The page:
Despite upbeat tones from analysts, Fate Therapeutics' stock drops on blood cancer readout

Red blood cells
(Pixabay)

Fate Therapeutics saw its shares in the red after-hours Thursday night as durability concerns cast a shadow over its latest blood cancer data drop.  

The biotech shared an interim peek of data from two of its experimental therapies: FT516 and FT596, which was focused on patients with relapsed/refractory B-cell lymphoma.

The data for '596 come from an ongoing early trial that sees it work as a monotherapy and in combo with a single dose of cancer and autoimmune biologic rituximab, following three days of conditioning chemo.

In several cohorts of the mono and combo arm, which was made up of 14 patients, 10 of the 14 patients (71%) achieved an objective response (OR), including seven patients (50%) that achieved a complete response (CR).

Eight of 10 patients (80%) that had not previously received CD19-targeted CAR T-cell therapy achieved an OR, including five patients (50%) that achieved a CR. Two of four patients (50%) that had previously received CD19-targeted CAR T-cell therapy, both of whom were treated in the combo arm, also hit a CR.

In the first single-dose cohorts of the mono and combo arms, comprising six patients, only one patient hit an OR, “suggesting dose-response treatment effects for FT596.”

Safety was generally clean, though there were two low-grade adverse events of cytokine release syndrome (which is common using this type of therapy), both of which “occurred concurrently with other confounding clinical events and resolved on the same day of onset,” according to the biotech.

With '516, of the 11 patients treated in the second and third multidose cohorts, eight patients (73%) achieved an OR, including six (55%) who achieved a CR.

At three months following first infusion, all eight responders maintained their response without further therapeutic intervention (three-month rate of 73% OR and 55% CR).

As of the data cutoff July 7, five patients (45%) maintained their response without more therapy, including four patients that remained in CR (4.6 to 9.5 months) and one patient that remained in partial response (6.1 months).

Two patients that had achieved CR experienced disease progression (4.2 and 5.1 months) and one patient that had achieved partial response was treated with additional anti-cancer therapy (4.1 months).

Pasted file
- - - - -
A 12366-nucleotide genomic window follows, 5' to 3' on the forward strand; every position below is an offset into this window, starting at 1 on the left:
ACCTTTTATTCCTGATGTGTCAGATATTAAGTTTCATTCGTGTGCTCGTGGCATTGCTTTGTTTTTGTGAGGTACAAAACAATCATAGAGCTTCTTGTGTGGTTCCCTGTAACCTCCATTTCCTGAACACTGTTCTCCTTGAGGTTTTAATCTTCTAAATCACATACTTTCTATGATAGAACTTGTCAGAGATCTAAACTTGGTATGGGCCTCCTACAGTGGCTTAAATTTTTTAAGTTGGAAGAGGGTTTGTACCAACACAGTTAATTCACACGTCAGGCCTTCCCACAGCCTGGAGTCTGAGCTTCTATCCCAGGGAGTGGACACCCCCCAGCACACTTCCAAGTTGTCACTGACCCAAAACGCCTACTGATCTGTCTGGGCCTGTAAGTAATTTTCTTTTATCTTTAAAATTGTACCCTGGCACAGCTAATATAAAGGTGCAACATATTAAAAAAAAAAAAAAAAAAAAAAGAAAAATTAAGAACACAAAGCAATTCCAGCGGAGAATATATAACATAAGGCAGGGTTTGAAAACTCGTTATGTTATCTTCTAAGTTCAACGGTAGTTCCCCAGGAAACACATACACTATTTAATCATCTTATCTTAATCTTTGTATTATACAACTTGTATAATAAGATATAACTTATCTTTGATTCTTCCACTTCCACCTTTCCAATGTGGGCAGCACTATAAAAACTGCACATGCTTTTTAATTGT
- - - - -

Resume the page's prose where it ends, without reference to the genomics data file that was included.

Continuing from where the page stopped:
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But shares in the biotech, which has a staggering $8 billion valuation, were down nearly 9% Thursday evening and opened up worse on Friday morning, down 16% at 9am. This may well be because of questions over the durability of its therapy.

Analysts at Jefferies noted the “high expectations” going into the readout, and, while it saw “strong data,” there will “still be investor questions coming away from this week on the durability of '516 and '596.”

Those investors will have to wait for the American Society of Hematology conference later this year, which will show higher doses for '596 and the first durability on '596, too.

Jefferies said '596 “is the big news” showing that high 50% CR, but still at lower doses. Fate is now dosing up to 900 million cells (three times higher) and also dosing more per month. “Both of these could further improve CR and drive high durability,” the firm added.

There’s a lot going on in these drugs: FT516 works as a universal, off-the-shelf natural killer (NK) cell therapy that is derived from a clonal master induced pluripotent stem cell line. This, in turn, is engineered with a high-affinity, non-cleavable CD16 (hnCD16) Fc receptor, all of which is designed to boost antibody-dependent cellular cytotoxicity, a potent anti-tumor mechanism by which NK cells recognize, bind and kill antibody-coated cancer cells.

FT596, meanwhile, incorporates both the hnCD16 Fc receptor and a chimeric antigen receptor targeting CD19, which is designed to enable multi-antigen targeting of tumor cells as well as an IL-15 receptor fusion to enhance NK cell activity and survival.

The biotech is looking to rival Allogene Therapeutics, which is using a similar approach (though is further along in the clinic). Michael Yee at Jefferies, in a separate note to clients batting for Allogene, said the new Fate update still requires follow-up and more durability but “was essentially ‘in-line’ with Allogene.”

Yee sees the Fate data as “removing an overhang” as “investors were nervous it would be much better, which wasn't necessarily the case, so ALLO could bounce into YE with more consolidation data (2 infusions) and more durability.” Allogene's shares were slightly off on the Fate data by 0.5%.